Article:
Y To Z in Washington (and Toppenish too) October 20 (Day 49)

Yakima was a familiar name, since Michael’s brother has a big Yakima ski rack on the roof of his car. (The original Yakimas did come from Yakima.) Zillah was a new name for us and Toppenish was an unexpected treat.

We didn’t know that Yakima was a fairly large city, very important in our lives in several ways. Why?

The Yakima Valley produces roughly 70% of the hops grown in the US, on over 19,000 acres. Hops, of course, is the key ingredient in all those craft beers we love.

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The valuable part of the hops plant, the female fruit, with “essences of tangerine, bergamot, and citrus.”

Baarth-Haas, the big hops company here, finished its harvest a few weeks ago and the product is now drying in giant warehouses or pelletized and on its way to a local craft brewery near you. We were two weeks late for the Fresh Hop Ale Festival, one of the top 10 beer festivals in the country. Here’s the last bit of hops on the vine.

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Hops just for display outside the Hops Museum in Toppenish. Harvest was a few weeks ago.

Hops is not the only crop grown here in Yakima Valley. We saw acres and acres of apple orchards. Many of the apples had been harvested already, with culled red apples on the ground. Sometimes we’d see a lone tree filled with yellow apples in the middle of other defruited trees. Michael figured out that this was in place to enhance pollination. Most likely those apples will never be picked.

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Notice the apples on the ground and these yellow non-varietals left in the tree. We need some foragers here.

We noticed the “new” method of apple growing that has been put in place with the help of Washington State University agricultural advice from TFREC (Tree Fruit Research and Extension Center). The trees are trellised almost like grape vines, supporting the branches and giving the fruit plenty of exposure to sunlight. Lots easier to pick too vs. climbing 30 feet in the air.

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Not the apple trees we’re used to.

So when you see Washington Apples in your local grocery story, they may have come from one of the orchards we passed.  We visited a couple wineries here too: Maison de Padgett and Severino, both very nice small family-owned vineyards with excellent wine! (We picked up some bottles to bring to Sonoma.)

Toppenish is the City of Murals and Museums, “where the West still lives.” These are great big names for a little town (only 9,000 people). But it makes a fascinating visit.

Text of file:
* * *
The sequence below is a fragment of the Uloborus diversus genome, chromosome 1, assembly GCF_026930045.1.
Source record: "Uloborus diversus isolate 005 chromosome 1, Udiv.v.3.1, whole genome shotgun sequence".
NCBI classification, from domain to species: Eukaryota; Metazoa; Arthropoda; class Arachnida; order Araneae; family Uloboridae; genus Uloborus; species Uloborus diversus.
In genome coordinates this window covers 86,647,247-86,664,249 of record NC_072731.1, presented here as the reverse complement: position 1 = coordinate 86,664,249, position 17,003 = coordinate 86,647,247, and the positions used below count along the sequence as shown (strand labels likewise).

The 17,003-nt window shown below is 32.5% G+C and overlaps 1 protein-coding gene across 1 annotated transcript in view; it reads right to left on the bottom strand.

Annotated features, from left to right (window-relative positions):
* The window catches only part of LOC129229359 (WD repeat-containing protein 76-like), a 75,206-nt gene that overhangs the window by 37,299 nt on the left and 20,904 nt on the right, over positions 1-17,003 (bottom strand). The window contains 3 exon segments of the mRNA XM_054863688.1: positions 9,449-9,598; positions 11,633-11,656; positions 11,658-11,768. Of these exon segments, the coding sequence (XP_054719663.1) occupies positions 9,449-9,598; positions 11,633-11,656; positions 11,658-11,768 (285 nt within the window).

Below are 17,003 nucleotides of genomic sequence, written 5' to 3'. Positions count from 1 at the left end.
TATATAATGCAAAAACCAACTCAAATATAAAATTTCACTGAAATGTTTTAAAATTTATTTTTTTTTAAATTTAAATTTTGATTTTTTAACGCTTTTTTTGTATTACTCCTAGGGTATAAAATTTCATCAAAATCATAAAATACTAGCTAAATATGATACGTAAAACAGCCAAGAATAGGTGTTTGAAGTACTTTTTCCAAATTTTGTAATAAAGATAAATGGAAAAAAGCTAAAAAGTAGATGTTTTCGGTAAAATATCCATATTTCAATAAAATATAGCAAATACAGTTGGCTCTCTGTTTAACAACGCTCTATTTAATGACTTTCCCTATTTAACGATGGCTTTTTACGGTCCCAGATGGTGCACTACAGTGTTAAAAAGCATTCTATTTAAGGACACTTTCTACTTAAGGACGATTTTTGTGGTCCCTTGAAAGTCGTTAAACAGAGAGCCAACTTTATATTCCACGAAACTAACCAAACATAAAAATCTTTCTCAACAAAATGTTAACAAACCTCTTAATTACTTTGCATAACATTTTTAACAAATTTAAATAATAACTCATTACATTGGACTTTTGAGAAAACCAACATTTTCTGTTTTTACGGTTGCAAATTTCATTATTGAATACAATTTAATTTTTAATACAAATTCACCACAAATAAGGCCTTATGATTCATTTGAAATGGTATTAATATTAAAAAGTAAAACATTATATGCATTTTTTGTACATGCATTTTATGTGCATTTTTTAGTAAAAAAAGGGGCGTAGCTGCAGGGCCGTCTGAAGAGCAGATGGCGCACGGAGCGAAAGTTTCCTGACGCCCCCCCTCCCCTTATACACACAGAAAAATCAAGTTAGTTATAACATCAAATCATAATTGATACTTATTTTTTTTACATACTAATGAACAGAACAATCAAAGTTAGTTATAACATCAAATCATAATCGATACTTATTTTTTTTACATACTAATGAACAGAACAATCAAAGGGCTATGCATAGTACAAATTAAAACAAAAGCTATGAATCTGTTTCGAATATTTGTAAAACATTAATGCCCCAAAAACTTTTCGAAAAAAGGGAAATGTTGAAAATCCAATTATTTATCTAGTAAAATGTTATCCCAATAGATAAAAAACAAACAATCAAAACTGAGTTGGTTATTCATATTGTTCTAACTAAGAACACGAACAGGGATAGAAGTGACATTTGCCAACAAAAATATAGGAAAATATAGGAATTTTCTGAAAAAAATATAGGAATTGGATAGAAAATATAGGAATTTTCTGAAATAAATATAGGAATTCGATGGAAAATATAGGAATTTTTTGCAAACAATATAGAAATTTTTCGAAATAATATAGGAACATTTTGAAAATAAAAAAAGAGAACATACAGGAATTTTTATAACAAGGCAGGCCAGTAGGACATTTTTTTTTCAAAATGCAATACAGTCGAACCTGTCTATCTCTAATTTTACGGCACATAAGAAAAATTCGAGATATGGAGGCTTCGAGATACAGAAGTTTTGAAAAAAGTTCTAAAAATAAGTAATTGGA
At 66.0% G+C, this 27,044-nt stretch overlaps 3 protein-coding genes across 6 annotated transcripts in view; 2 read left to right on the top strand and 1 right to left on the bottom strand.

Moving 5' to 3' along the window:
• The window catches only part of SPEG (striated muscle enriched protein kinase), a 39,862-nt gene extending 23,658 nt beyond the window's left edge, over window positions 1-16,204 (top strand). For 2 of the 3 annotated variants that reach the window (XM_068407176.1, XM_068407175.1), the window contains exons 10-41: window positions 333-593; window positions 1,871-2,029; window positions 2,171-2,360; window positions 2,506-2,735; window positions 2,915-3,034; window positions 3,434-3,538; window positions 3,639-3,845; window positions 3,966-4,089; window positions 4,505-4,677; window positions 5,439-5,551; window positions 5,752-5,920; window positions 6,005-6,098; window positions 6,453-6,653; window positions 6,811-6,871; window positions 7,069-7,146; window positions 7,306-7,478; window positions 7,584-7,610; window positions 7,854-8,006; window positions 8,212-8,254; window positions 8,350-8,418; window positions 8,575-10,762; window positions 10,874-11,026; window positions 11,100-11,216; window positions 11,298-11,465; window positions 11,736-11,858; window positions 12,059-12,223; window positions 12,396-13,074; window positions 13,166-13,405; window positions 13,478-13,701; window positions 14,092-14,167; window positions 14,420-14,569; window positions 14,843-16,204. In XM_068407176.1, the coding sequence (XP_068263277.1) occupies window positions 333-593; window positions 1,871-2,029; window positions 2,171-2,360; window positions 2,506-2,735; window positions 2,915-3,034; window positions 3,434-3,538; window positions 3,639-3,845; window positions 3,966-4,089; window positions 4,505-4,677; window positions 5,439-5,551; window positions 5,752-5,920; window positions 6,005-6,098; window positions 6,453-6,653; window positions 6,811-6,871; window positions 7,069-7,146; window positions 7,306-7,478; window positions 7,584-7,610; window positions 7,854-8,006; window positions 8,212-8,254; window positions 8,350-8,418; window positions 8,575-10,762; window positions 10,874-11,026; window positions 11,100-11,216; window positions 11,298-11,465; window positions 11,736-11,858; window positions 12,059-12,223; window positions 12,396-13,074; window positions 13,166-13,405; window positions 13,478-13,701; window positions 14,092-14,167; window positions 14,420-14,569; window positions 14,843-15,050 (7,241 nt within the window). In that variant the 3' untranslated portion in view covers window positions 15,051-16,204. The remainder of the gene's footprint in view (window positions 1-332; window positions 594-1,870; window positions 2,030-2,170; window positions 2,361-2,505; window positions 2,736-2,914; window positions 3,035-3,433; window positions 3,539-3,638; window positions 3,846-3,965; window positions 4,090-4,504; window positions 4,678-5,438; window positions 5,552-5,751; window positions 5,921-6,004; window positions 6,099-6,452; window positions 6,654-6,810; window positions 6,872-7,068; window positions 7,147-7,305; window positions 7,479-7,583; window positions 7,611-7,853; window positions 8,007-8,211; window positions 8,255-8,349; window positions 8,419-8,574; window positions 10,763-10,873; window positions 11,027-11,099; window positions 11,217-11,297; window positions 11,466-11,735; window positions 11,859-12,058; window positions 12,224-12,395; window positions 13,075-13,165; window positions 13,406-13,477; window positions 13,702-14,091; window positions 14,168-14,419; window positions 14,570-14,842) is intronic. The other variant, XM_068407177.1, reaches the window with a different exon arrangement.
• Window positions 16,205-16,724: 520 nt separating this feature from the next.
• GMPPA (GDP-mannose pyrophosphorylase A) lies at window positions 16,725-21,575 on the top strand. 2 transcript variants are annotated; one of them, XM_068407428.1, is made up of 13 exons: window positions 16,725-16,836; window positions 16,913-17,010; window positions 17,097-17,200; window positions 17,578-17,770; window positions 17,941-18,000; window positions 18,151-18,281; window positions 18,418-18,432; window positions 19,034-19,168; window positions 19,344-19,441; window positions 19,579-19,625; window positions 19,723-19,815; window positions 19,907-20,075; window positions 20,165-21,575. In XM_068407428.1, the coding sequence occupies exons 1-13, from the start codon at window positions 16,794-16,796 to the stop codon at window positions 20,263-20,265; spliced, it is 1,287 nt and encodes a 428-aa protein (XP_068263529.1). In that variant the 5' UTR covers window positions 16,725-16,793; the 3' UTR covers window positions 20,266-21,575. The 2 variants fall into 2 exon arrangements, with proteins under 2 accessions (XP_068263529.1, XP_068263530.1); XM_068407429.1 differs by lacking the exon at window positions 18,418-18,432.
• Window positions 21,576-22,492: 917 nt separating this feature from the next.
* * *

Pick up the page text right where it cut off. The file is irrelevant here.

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Don’t blink or you’d miss it and you DON’T want to miss Toppenish.

There are 73 (and counting) murals here! These are larger than life and quite high-quality murals on the sides of buildings throughout the small town. The very first mural was a 40-foot painting created in a single day by 15 western artists on June 3, 1989.

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“Clearing the Land,” mural number 1. Little did they know in 1989 what they were starting.

The town has a Hops Museum, already closed since the season is over! But there are several murals dedicated to hops, given the importance in the region’s history.

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“When Hops Were Picked by Hand” sponsored by the hop industry, which created a pretty little park called Old Timers Plaza nearby.

The town commissions an artist or artists to create that year’s mural every June. Some of the murals are nicely suited for their locations: “Presumed Innocent” on the city jail building, “NP Railroad” on the train depot, “Halloween Pranks” showing kids tipping over an outhouse on the public restrooms. Very clever.

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“Halloween Pranks” Probably the modern restroom is less easy to push over than the outhouse was.

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Many murals feature Yakama Nation images.

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“Wildlife” shows wildlife native to the valley before settlement. (It reminds us of our visits to the Tetons and Yellowstone.)

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“Irish Dick” (for our O’Connell clan) tells the story of a hard-drinking shepherd scrapping with a grown-up bear he had known as a cub. Dick did not fare well.

Walking around the town offers one surprise after another. And the aroma from the paneteria on the main street is heavenly. The pastries taste great too.

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“Rodeo” Not an artist at work but a painting of an artist at work.

Finally, we stopped at Zillah, on a Mark Real style quest (presidential birthplaces and more). This is the location of the Teapot Dome Gas Station. During Warren G. Harding’s administration, naval oil reserves at Teapot Dome, Wyoming were leased to private operators without competitive bidding. Once this was known to the public, it was a HUGE scandal, which in 1922 inspired local Zillah businessman, Jack Ainsworth, to create a commemorative service station.

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Teapot Dome Gas Station: an unusual homage to a scandal.

The gas station is no longer in service, but we did have a pleasant surprise in nearby Toppenish. Gas was only $2.75/gallon (vs. $3.35 a couple miles away). Why? We were inside the Yakama Nation, where gas tax is only 25% of the amount elsewhere in the state.

Heading to Oregon tomorrow.

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One Response to Y To Z in Washington (and Toppenish too) October 20 (Day 49)

  1. Chris says:

    Why is the Irish Dick mural the smallest mural? Perpetuating stereotypes?

    Like

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